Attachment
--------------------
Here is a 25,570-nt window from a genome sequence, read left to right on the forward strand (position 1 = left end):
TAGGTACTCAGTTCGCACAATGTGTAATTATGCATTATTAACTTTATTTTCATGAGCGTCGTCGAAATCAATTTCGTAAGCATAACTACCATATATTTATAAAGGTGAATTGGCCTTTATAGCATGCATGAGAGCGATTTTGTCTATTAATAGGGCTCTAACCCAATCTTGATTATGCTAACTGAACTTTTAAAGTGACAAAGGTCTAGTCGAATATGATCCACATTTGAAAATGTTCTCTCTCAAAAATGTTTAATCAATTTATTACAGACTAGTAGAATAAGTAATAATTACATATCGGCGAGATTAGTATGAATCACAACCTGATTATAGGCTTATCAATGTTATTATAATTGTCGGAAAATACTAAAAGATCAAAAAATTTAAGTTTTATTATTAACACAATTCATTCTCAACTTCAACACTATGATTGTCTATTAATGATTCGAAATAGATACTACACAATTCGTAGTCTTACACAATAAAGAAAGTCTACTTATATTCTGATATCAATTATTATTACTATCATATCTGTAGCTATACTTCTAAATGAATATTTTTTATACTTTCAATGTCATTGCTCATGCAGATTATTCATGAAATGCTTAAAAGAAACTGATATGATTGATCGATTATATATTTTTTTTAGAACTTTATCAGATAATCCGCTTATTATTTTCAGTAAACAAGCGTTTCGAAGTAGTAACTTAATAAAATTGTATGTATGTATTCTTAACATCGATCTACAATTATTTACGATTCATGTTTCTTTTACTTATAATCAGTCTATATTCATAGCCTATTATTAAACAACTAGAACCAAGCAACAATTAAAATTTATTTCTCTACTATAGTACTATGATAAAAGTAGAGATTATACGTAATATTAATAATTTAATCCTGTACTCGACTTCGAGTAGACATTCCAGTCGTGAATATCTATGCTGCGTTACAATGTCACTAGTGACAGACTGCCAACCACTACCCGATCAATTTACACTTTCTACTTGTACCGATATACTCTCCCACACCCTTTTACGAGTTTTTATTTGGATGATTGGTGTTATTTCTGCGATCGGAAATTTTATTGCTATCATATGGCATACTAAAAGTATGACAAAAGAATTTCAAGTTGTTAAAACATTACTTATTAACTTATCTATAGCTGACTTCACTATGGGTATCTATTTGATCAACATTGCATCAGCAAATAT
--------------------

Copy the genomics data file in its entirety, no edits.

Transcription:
Here is a 25,570-nt window from a genome sequence, read left to right on the forward strand (position 1 = left end):
TAGGTACTCAGTTCGCACAATGTGTAATTATGCATTATTAACTTTATTTTCATGAGCGTCGTCGAAATCAATTTCGTAAGCATAACTACCATATATTTATAAAGGTGAATTGGCCTTTATAGCATGCATGAGAGCGATTTTGTCTATTAATAGGGCTCTAACCCAATCTTGATTATGCTAACTGAACTTTTAAAGTGACAAAGGTCTAGTCGAATATGATCCACATTTGAAAATGTTCTCTCTCAAAAATGTTTAATCAATTTATTACAGACTAGTAGAATAAGTAATAATTACATATCGGCGAGATTAGTATGAATCACAACCTGATTATAGGCTTATCAATGTTATTATAATTGTCGGAAAATACTAAAAGATCAAAAAATTTAAGTTTTATTATTAACACAATTCATTCTCAACTTCAACACTATGATTGTCTATTAATGATTCGAAATAGATACTACACAATTCGTAGTCTTACACAATAAAGAAAGTCTACTTATATTCTGATATCAATTATTATTACTATCATATCTGTAGCTATACTTCTAAATGAATATTTTTTATACTTTCAATGTCATTGCTCATGCAGATTATTCATGAAATGCTTAAAAGAAACTGATATGATTGATCGATTATATATTTTTTTTAGAACTTTATCAGATAATCCGCTTATTATTTTCAGTAAACAAGCGTTTCGAAGTAGTAACTTAATAAAATTGTATGTATGTATTCTTAACATCGATCTACAATTATTTACGATTCATGTTTCTTTTACTTATAATCAGTCTATATTCATAGCCTATTATTAAACAACTAGAACCAAGCAACAATTAAAATTTATTTCTCTACTATAGTACTATGATAAAAGTAGAGATTATACGTAATATTAATAATTTAATCCTGTACTCGACTTCGAGTAGACATTCCAGTCGTGAATATCTATGCTGCGTTACAATGTCACTAGTGACAGACTGCCAACCACTACCCGATCAATTTACACTTTCTACTTGTACCGATATACTCTCCCACACCCTTTTACGAGTTTTTATTTGGATGATTGGTGTTATTTCTGCGATCGGAAATTTTATTGCTATCATATGGCATACTAAAAGTATGACAAAAGAATTTCAAGTTGTTAAAACATTACTTATTAACTTATCTATAGCTGACTTCACTATGGGTATCTATTTGATCAACATTGCATCAGCAAATAT